Who could get second stimulus check: requirements and eligibility

While eligibility requirements for the new $600 stimulus check have yet to be confirmed, reports indicate that they will be the same or similar to those for the first round of stimulus payments.

Who could get second stimulus check: requirements and eligibility

After months of impasse, Congress finally managed to agree on a new economic stimulus package on Sunday, thus avoiding a government shutdown and ensuring a new round of financial benefits for millions of Americans struggling during the coronavirus pandemic.

A much smaller package than the $3 trillion CARES that passed in March, this new $900 relief bill includes $166bn for direct payments to Americans (commonly referred to as stimulus checks), $325 billion for loans to small businesses, $120 billion for federal benefit boosts for the unemployed and $69 billion for vaccines, testing and tracing.

However, in this second round of stimulus checks approved under this new bill, Americans will receive a once-off payment of just $600, which is half the amount of the first $1,200 stimulus checks that were sent out earlier this year. The 50-percent reduction in direct payments has understandably come as a bitter disappointment for many Americans, who have called it a “disgrace”, while others have expressed relief and labelled the $600 payment “better than nothing”.

After lawmakers formally agreed to the new package on Sunday, both the House and the Senate are expected to pass the bill during an emergency vote on Monday. Eligibility requirements for the $600 stimulus check will likely be similar to those for the $1,200 payment but until the bill is passed, that will remain to be confirmed. But here is an idea of how things could look regarding eligibility for the new $600 payment.

Eligibility requirements for $600 stimulus check

Income limits

The $1,200 payments were sent out to qualifying individuals who earned $75,000 or less per year (or $112,500 as head of household and $150,000 as a married couple filing jointly), with those payments being phased out for individuals earning between $75,000 and $99,000 (or between $112,500 and $146,500 for heads of households). Individuals earning more than $99,000, heads of households earning more than $146,500 and married couples with a combined income of more than $198,000, did not receive anything.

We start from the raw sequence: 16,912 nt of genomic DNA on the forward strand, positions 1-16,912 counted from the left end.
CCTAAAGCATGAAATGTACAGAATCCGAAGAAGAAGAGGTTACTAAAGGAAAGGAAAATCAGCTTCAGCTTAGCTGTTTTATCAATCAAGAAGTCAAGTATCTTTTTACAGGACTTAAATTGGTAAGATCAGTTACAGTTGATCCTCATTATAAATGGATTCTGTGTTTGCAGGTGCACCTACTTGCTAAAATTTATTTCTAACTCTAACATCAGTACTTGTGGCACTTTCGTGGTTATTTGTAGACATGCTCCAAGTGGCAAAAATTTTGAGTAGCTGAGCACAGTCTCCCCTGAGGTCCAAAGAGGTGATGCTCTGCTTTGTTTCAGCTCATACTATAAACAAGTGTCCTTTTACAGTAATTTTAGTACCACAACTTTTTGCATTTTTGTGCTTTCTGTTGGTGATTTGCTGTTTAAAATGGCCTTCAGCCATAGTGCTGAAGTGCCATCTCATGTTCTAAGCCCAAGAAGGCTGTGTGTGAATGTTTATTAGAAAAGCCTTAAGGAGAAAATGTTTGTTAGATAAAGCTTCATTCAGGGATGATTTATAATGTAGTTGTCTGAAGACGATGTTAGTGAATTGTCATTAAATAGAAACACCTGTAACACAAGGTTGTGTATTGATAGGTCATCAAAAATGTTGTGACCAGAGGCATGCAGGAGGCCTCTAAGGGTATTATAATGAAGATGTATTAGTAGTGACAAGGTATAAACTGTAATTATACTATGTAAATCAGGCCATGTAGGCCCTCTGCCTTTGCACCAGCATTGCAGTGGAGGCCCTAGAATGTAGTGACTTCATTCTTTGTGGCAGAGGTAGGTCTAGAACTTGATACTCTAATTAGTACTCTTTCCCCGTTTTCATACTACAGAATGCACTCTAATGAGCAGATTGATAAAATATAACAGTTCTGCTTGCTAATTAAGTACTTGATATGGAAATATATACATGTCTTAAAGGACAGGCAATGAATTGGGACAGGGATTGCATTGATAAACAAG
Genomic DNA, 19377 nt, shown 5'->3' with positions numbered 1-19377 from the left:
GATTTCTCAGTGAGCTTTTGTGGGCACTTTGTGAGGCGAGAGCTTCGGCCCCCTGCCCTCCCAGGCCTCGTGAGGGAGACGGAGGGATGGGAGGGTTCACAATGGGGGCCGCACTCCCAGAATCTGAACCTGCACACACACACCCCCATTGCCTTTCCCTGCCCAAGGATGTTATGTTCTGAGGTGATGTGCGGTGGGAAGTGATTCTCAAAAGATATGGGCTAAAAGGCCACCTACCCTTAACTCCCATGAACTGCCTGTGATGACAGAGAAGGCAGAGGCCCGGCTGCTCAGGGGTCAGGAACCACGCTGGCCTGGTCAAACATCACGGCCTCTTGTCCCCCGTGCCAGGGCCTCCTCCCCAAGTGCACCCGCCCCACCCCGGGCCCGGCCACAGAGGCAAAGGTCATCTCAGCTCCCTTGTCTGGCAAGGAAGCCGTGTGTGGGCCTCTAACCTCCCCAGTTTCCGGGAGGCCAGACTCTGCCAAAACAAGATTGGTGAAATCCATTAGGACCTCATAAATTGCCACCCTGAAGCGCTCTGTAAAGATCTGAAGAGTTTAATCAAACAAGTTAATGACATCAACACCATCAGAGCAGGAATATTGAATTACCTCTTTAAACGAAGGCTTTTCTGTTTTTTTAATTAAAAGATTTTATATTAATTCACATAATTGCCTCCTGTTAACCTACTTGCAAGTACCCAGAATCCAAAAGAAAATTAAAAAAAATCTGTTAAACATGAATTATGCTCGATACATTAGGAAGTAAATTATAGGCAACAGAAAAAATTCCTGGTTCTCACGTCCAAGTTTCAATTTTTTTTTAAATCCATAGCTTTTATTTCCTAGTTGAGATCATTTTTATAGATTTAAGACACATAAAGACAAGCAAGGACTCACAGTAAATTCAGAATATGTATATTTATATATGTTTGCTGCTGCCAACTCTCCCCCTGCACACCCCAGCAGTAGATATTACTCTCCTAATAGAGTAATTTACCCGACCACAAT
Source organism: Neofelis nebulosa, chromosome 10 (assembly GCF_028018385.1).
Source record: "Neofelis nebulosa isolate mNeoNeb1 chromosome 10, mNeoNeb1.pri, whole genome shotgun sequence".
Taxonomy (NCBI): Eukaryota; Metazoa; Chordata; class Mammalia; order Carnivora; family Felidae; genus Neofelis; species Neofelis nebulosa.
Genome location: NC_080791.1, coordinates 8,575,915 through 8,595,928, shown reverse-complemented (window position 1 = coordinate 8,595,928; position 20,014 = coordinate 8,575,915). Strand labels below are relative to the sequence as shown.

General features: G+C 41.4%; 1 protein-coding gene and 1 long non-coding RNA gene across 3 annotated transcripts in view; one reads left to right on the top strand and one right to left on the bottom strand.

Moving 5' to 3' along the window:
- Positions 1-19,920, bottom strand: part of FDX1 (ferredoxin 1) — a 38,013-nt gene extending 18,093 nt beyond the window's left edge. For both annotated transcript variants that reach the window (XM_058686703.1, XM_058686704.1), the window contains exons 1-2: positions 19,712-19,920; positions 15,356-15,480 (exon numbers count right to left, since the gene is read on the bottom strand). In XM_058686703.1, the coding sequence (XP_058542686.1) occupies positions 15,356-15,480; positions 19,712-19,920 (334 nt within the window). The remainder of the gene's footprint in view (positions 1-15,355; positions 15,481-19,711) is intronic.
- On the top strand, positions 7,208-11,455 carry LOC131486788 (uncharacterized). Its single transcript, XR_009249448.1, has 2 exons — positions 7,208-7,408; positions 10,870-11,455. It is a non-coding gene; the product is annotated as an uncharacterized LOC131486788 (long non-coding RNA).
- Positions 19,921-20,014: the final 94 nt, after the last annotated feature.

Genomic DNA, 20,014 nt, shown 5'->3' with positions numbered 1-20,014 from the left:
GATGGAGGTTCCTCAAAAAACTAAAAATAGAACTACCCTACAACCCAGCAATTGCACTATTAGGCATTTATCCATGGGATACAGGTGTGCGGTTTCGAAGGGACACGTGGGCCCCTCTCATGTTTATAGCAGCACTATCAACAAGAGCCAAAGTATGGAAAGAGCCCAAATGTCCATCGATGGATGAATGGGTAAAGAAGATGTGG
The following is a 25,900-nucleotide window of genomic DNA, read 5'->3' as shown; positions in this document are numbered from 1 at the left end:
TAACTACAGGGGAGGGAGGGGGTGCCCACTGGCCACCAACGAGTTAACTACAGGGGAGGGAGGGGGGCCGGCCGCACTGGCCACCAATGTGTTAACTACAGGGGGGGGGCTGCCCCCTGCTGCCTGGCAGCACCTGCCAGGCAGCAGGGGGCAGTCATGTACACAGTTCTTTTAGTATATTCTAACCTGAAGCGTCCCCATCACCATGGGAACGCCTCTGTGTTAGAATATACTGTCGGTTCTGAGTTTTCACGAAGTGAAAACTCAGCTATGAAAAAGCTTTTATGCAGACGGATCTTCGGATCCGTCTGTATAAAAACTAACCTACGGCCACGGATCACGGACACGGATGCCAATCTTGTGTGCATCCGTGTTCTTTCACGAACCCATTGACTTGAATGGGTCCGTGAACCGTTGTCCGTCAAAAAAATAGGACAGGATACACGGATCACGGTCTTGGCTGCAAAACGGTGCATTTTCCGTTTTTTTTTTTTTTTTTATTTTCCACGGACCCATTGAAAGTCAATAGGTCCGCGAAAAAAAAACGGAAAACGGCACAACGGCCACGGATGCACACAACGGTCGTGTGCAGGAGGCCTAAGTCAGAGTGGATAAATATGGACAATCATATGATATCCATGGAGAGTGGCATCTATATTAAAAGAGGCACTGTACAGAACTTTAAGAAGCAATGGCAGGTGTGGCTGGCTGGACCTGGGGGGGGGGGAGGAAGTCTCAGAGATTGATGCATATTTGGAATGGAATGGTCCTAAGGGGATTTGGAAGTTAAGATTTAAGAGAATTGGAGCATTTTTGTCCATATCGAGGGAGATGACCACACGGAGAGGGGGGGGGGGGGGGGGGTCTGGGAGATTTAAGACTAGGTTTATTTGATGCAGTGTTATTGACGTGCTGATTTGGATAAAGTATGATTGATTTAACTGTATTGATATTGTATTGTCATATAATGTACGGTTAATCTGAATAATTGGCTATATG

On Sunday, it was not made clear what the income thresholds would be for the new payment, but reports indicate that they will likely be similar. It is also extremely likely that the checks will be first sent out to the country’s lowest-income earners, starting with individuals making less than $20,000 per year.


Under the CARES Act, qualifying individuals and families received up to $500 per qualifying dependents under 17, up to a maximum of three children. The eligibility requirements for direct payments for dependents under the new stimulus bill are tipped to remain the same, but there will reportedly not be a maximum limit set this time. Also, qualifying individuals and families will receive $600 per dependent, $100 more than the last time round.

Illegal immigrants and Non-citizens with ITIN

Under the CARES Act, a Social Security number was a requirement for eligibility for the first payment. If the eligibility requirements stay the same, it means non-citizens with an Individual Taxpayer Identification Number (ITIN) and illegal immigrants will not qualify again this time round.

Democrats had pushed for both of these groups to be included in the eligibility requirements, but it remains to be seen if there were able to convince Republican negotiators to extend the stimulus payment to these groups. Given the slimmed down nature of the bill, it seems unlikely.